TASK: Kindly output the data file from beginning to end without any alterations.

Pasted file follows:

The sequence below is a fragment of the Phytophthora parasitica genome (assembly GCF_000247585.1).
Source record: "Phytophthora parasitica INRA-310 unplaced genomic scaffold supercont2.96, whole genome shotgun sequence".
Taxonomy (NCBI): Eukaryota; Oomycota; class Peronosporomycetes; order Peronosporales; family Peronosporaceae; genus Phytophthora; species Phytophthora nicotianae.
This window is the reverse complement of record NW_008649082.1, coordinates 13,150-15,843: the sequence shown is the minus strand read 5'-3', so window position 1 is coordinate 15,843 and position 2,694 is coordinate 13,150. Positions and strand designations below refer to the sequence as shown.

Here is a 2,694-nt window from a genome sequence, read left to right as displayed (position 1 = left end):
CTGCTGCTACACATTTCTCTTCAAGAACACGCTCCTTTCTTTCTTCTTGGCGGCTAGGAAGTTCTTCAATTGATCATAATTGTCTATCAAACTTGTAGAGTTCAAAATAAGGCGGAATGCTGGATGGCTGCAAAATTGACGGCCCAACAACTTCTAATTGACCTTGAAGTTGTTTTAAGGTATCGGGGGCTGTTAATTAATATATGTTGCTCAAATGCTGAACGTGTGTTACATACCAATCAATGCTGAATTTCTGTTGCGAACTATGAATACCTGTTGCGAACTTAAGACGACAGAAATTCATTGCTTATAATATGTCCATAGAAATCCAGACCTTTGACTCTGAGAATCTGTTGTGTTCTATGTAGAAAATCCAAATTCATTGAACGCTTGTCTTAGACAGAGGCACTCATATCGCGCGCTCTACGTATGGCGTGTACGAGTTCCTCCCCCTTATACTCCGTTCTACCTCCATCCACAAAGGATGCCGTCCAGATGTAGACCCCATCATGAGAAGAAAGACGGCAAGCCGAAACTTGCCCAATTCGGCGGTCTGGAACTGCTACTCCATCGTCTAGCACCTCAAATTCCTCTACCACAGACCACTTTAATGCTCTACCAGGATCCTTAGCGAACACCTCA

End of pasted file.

The sequence below is a fragment of the Phytophthora parasitica genome (assembly GCF_000247585.1).
Source record: "Phytophthora parasitica INRA-310 unplaced genomic scaffold supercont2.96, whole genome shotgun sequence".
Taxonomy (NCBI): Eukaryota; Oomycota; class Peronosporomycetes; order Peronosporales; family Peronosporaceae; genus Phytophthora; species Phytophthora nicotianae.
This window is the reverse complement of record NW_008649082.1, coordinates 13,150-15,843: the sequence shown is the minus strand read 5'-3', so window position 1 is coordinate 15,843 and position 2,694 is coordinate 13,150. Positions and strand designations below refer to the sequence as shown.

Here is a 2,694-nt window from a genome sequence, read left to right as displayed (position 1 = left end):
CTGCTGCTACACATTTCTCTTCAAGAACACGCTCCTTTCTTTCTTCTTGGCGGCTAGGAAGTTCTTCAATTGATCATAATTGTCTATCAAACTTGTAGAGTTCAAAATAAGGCGGAATGCTGGATGGCTGCAAAATTGACGGCCCAACAACTTCTAATTGACCTTGAAGTTGTTTTAAGGTATCGGGGGCTGTTAATTAATATATGTTGCTCAAATGCTGAACGTGTGTTACATACCAATCAATGCTGAATTTCTGTTGCGAACTATGAATACCTGTTGCGAACTTAAGACGACAGAAATTCATTGCTTATAATATGTCCATAGAAATCCAGACCTTTGACTCTGAGAATCTGTTGTGTTCTATGTAGAAAATCCAAATTCATTGAACGCTTGTCTTAGACAGAGGCACTCATATCGCGCGCTCTACGTATGGCGTGTACGAGTTCCTCCCCCTTATACTCCGTTCTACCTCCATCCACAAAGGATGCCGTCCAGATGTAGACCCCATCATGAGAAGAAAGACGGCAAGCCGAAACTTGCCCAATTCGGCGGTCTGGAACTGCTACTCCATCGTCTAGCACCTCAAATTCCTCTACCACAGACCACTTTAATGCTCTACCAGGATCCTTAGCGAACACCTCA